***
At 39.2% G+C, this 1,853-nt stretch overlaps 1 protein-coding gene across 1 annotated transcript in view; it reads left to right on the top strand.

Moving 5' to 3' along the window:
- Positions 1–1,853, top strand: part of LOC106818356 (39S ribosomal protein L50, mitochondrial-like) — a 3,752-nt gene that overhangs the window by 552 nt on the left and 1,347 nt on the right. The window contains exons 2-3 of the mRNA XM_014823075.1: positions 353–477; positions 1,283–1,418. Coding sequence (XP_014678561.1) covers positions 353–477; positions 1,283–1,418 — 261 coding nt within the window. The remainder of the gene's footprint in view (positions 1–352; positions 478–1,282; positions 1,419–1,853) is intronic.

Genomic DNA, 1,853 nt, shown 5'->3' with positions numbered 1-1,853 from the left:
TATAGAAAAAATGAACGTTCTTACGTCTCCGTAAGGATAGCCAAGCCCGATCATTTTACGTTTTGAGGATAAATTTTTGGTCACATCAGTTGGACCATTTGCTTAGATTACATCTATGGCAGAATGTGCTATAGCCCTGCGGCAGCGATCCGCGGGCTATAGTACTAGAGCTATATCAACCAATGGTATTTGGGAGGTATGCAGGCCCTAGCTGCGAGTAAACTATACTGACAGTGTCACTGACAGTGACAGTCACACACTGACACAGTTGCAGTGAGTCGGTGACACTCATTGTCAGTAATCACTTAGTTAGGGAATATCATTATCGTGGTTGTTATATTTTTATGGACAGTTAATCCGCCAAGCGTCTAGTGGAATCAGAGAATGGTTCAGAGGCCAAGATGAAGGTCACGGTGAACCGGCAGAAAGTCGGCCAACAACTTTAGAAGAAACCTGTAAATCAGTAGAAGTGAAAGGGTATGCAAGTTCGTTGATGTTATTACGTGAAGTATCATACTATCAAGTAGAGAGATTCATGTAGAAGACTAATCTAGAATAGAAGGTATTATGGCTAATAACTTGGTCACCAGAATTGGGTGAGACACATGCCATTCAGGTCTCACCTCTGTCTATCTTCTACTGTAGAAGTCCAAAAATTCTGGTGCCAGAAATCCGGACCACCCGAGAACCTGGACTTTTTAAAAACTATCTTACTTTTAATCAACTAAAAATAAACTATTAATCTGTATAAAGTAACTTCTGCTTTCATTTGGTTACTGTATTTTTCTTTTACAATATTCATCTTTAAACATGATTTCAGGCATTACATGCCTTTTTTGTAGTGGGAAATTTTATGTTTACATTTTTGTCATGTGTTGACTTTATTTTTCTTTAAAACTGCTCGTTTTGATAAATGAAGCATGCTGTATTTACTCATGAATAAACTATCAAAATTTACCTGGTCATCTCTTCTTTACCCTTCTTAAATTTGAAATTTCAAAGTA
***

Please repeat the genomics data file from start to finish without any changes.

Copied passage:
At 39.2% G+C, this 1,853-nt stretch overlaps 1 protein-coding gene across 1 annotated transcript in view; it reads left to right on the top strand.

Moving 5' to 3' along the window:
- Positions 1–1,853, top strand: part of LOC106818356 (39S ribosomal protein L50, mitochondrial-like) — a 3,752-nt gene that overhangs the window by 552 nt on the left and 1,347 nt on the right. The window contains exons 2-3 of the mRNA XM_014823075.1: positions 353–477; positions 1,283–1,418. Coding sequence (XP_014678561.1) covers positions 353–477; positions 1,283–1,418 — 261 coding nt within the window. The remainder of the gene's footprint in view (positions 1–352; positions 478–1,282; positions 1,419–1,853) is intronic.

Genomic DNA, 1,853 nt, shown 5'->3' with positions numbered 1-1,853 from the left:
TATAGAAAAAATGAACGTTCTTACGTCTCCGTAAGGATAGCCAAGCCCGATCATTTTACGTTTTGAGGATAAATTTTTGGTCACATCAGTTGGACCATTTGCTTAGATTACATCTATGGCAGAATGTGCTATAGCCCTGCGGCAGCGATCCGCGGGCTATAGTACTAGAGCTATATCAACCAATGGTATTTGGGAGGTATGCAGGCCCTAGCTGCGAGTAAACTATACTGACAGTGTCACTGACAGTGACAGTCACACACTGACACAGTTGCAGTGAGTCGGTGACACTCATTGTCAGTAATCACTTAGTTAGGGAATATCATTATCGTGGTTGTTATATTTTTATGGACAGTTAATCCGCCAAGCGTCTAGTGGAATCAGAGAATGGTTCAGAGGCCAAGATGAAGGTCACGGTGAACCGGCAGAAAGTCGGCCAACAACTTTAGAAGAAACCTGTAAATCAGTAGAAGTGAAAGGGTATGCAAGTTCGTTGATGTTATTACGTGAAGTATCATACTATCAAGTAGAGAGATTCATGTAGAAGACTAATCTAGAATAGAAGGTATTATGGCTAATAACTTGGTCACCAGAATTGGGTGAGACACATGCCATTCAGGTCTCACCTCTGTCTATCTTCTACTGTAGAAGTCCAAAAATTCTGGTGCCAGAAATCCGGACCACCCGAGAACCTGGACTTTTTAAAAACTATCTTACTTTTAATCAACTAAAAATAAACTATTAATCTGTATAAAGTAACTTCTGCTTTCATTTGGTTACTGTATTTTTCTTTTACAATATTCATCTTTAAACATGATTTCAGGCATTACATGCCTTTTTTGTAGTGGGAAATTTTATGTTTACATTTTTGTCATGTGTTGACTTTATTTTTCTTTAAAACTGCTCGTTTTGATAAATGAAGCATGCTGTATTTACTCATGAATAAACTATCAAAATTTACCTGGTCATCTCTTCTTTACCCTTCTTAAATTTGAAATTTCAAAGTA